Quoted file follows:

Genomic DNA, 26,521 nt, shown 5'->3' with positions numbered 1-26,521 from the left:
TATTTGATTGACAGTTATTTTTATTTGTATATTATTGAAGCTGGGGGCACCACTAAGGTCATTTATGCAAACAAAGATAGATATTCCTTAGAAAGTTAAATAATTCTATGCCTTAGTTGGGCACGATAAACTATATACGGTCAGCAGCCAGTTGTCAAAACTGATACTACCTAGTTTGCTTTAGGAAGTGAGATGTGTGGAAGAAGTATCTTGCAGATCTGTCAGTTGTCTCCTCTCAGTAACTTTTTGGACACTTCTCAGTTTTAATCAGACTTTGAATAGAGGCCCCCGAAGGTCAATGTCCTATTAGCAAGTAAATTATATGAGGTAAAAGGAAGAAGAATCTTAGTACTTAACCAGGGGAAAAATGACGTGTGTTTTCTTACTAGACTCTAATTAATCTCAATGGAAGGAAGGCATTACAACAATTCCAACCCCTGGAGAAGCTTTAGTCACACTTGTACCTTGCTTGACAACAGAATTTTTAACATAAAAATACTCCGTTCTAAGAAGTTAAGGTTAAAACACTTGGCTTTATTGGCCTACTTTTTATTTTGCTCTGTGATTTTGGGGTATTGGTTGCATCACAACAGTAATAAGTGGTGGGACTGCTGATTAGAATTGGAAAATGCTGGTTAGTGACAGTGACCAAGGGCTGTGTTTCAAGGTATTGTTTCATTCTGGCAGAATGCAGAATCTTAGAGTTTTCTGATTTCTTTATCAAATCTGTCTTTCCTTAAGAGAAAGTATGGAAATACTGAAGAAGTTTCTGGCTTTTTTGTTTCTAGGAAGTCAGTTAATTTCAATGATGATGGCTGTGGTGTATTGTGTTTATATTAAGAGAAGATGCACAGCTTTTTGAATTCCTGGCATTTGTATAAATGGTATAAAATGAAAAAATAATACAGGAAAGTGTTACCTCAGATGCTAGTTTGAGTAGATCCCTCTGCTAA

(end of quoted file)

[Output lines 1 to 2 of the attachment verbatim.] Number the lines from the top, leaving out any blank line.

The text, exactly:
Genomic DNA, 26,521 nt, shown 5'->3' with positions numbered 1-26,521 from the left:
TATTTGATTGACAGTTATTTTTATTTGTATATTATTGAAGCTGGGGGCACCACTAAGGTCATTTATGCAAACAAAGATAGATATTCCTTAGAAAGTTAAATAATTCTATGCCTTAGTTGGGCACGATAAACTATATACGGTCAGCAGCCAGTTGTCAAAACTGATACTACCTAGTTTGCTTTAGGAAGTGAGATGTGTGGAAGAAGTATCTTGCAGATCTGTCAGTTGTCTCCTCTCAGTAACTTTTTGGACACTTCTCAGTTTTAATCAGACTTTGAATAGAGGCCCCCGAAGGTCAATGTCCTATTAGCAAGTAAATTATATGAGGTAAAAGGAAGAAGAATCTTAGTACTTAACCAGGGGAAAAATGACGTGTGTTTTCTTACTAGACTCTAATTAATCTCAATGGAAGGAAGGCATTACAACAATTCCAACCCCTGGAGAAGCTTTAGTCACACTTGTACCTTGCTTGACAACAGAATTTTTAACATAAAAATACTCCGTTCTAAGAAGTTAAGGTTAAAACACTTGGCTTTATTGGCCTACTTTTTATTTTGCTCTGTGATTTTGGGGTATTGGTTGCATCACAACAGTAATAAGTGGTGGGACTGCTGATTAGAATTGGAAAATGCTGGTTAGTGACAGTGACCAAGGGCTGTGTTTCAAGGTATTGTTTCATTCTGGCAGAATGCAGAATCTTAGAGTTTTCTGATTTCTTTATCAAATCTGTCTTTCCTTAAGAGAAAGTATGGAAATACTGAAGAAGTTTCTGGCTTTTTTGTTTCTAGGAAGTCAGTTAATTTCAATGATGATGGCTGTGGTGTATTGTGTTTATATTAAGAGAAGATGCACAGCTTTTTGAATTCCTGGCATTTGTATAAATGGTATAAAATGAAAAAATAATACAGGAAAGTGTTACCTCAGATGCTAGTTTGAGTAGATCCCTCTGCTAA